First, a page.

The SOS readership are a diverse bunch, and although the main focus of these features has been on readers who pursue a passion for recording in their spare time, there are a number of people who work in their home or project studio as a key part of their livelihood. Looking at the pictures of Jonathan Atkinson's studio might suggest he's in the first of these Readerzone groups, and Jonathan is quick to admit that his West Midlands-based recording studio is modestly stocked. However, for the last 12 months this enthusiastic SOS reader has been operating a full-time music production business.
With a number of other commissions in progress, and having already composed music for an eight-part Channel 5 TV series, he's certainly doing something right. So, the question many SOS readers will be eager to find an answer to: how did he make the transition from a dedicated 'hobbyist' into a full-time professional?
Jonathan's musical beginnings would be familiar to many SOS readers: piano and guitar lessons while still at school soon led to various band line-ups in his native Cumbria. "Basically, we spent three or four y Hardware Computer & Software
Complete Gear List
Ensoniq EPS 16+ sampling keyboard
Novation Nova desktop synth
Roland JV1080 sound module
Roland Alpha Juno 1 synth
Yamaha DX21 synth
Mackie 1202 mixer
Spirit Absolute 2 nearfield monitors
Rode NT2 microphone
Behringer Composer compressor
Hi-Fi amp/tape/CD player
Standard VHS video machine synchronised with a Philip Rees TS1 MIDI-Tape synchronisation unit
Pentium II PC with 10 GB hard drive
Cubase VST MIDI + Audio sequencer
Event Darla 2-in/8-out soundcard
FXpansion DR002 freeware drum sequencer
Computer & Software
In various band line-ups, Jonathan experienced the usual demo recording process in a number of budget commercial studios, and an interest in recording technology took hold. "A member of the band I was in bought the contents of an eight track studio that was in the process of folding. We set up the gear in my house, and from there the seed was well and truly planted. This would have been when Home and Studio Recording magazine [Paul White's editorial home prior to SOS] was still around."
In between a variety of non-musical jobs, Jonathan developed his knowledge of the recording process via a six-month course in Manchester and a stint working as an Assistant Engineer in a small London studio. However, financial considerations eventually led to work in areas outside music, though the deep-rooted ambition to make a living out of his hobby remained. Jonathan knew he'd have to wait until the right set of circumstances presented themselves before giving a musical career another try.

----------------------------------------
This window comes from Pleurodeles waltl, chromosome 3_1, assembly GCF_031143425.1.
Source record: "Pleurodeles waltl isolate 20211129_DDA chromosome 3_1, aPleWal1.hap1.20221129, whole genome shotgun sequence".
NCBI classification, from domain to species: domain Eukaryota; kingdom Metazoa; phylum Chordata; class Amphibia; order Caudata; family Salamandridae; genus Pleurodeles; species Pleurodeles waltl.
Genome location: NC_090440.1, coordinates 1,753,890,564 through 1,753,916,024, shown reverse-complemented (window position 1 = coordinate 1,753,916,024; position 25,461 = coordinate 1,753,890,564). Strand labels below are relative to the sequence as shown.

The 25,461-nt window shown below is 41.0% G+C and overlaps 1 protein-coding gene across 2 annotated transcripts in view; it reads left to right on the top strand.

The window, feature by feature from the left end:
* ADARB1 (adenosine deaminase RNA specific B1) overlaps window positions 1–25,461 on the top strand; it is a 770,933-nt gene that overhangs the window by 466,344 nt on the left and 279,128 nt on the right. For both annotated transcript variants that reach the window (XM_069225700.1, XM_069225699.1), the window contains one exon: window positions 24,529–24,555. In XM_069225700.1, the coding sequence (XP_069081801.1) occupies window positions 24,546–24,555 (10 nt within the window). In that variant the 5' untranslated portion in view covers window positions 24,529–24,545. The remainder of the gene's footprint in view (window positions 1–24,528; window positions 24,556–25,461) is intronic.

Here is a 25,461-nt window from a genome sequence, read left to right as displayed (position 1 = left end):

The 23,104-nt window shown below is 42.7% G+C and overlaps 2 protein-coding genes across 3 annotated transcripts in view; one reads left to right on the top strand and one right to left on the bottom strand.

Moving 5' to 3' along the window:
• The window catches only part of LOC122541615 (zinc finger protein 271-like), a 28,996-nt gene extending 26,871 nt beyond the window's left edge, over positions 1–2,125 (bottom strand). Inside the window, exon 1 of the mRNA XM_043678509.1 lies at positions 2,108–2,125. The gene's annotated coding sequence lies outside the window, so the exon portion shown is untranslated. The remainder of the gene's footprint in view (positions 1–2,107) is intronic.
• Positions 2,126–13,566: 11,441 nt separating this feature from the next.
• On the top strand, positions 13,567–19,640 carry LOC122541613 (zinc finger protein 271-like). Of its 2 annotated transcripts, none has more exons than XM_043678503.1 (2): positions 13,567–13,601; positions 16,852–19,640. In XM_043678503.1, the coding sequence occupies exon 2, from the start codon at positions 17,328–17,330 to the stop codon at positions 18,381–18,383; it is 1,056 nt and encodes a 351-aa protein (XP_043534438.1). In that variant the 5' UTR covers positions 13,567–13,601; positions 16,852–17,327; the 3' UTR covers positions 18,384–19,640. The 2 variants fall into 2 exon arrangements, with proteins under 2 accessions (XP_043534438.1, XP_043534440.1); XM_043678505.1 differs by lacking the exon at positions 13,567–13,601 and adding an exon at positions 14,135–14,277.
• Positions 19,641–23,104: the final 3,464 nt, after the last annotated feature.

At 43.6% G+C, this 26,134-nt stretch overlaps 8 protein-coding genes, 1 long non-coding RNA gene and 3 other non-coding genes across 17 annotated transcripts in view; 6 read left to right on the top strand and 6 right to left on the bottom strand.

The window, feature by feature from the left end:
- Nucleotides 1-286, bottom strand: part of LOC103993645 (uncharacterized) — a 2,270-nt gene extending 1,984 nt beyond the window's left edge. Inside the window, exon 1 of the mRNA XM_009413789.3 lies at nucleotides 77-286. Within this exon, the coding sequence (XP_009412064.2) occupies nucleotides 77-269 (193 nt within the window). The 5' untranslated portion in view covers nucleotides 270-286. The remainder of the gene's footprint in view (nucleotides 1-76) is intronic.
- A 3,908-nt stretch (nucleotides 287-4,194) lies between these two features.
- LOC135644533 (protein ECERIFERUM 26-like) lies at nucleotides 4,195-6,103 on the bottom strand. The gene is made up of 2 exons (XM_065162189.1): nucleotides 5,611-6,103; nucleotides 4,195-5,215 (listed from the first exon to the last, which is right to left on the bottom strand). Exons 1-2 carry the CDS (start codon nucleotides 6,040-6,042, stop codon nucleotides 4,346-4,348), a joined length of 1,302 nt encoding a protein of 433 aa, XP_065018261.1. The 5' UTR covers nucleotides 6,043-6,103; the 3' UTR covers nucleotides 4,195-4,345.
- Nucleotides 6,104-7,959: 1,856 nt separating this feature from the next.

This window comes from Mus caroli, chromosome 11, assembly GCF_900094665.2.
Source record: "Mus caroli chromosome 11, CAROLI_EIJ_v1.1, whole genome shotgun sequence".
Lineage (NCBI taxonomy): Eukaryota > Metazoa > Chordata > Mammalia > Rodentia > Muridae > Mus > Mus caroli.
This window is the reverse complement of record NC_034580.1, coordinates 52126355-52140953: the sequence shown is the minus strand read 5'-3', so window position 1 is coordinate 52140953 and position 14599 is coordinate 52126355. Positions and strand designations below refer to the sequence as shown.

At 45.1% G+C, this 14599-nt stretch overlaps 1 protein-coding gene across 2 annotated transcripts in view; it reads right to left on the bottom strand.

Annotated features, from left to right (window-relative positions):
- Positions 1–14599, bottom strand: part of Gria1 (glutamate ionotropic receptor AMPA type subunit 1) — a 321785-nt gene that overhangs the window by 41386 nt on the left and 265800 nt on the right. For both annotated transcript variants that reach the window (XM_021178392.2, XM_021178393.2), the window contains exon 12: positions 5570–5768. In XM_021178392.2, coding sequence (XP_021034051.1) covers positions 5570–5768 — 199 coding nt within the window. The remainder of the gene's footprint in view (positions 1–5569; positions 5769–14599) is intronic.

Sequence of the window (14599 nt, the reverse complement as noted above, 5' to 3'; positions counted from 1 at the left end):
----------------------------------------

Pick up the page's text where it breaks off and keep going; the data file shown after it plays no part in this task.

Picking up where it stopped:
The decision came a little earlier than planned. "I had a job in sales but, during 2000, the company I was working for was relocating. I'd had a plan to give music one final shot when Lisa [Jonathan's partner] had graduated a year down the line. Anyway, when this possible redundancy package came up a year early, I knew the time was right. I know a lot of people see changing jobs as a big risk but, because I've moved around quite a lot, I guess I'm not so worried by the uncertainty of being in that position. In a sense, it didn't feel like such a big step, more just 'about bloody time!'"
Plasterboard & Patience
When Jonathan had bought his current house a couple of years before this, he'd identified a space at the back of the property that could serve as a studio. "I was obviously going to need a dedicated space if I was ever to start a professional business, plus I felt I'd spent enough time in the bedroom studio and wanted my own space."
Sound On Sound had a role to play here. "The studio is in the back of my house in the old 'Brew House' (hence the name 'Brew House Studio'), which is directly attached to my neighbour's kitchen, so I was always conscious that noise could be an issue. My SOS collection solved most of the practical problems I encountered. The house is about 100 years old, so I'm sure that helped but the actual task was quite straightforward and enjoyable. I think the phrase that sums it up is 'plasterboard and patience'.
"The construction work took about three months. I guess it cost about £300 in materials, and most of that went on timber and plasterboard. The wall between the studio and next door has
where the music for Floyd's India was produced.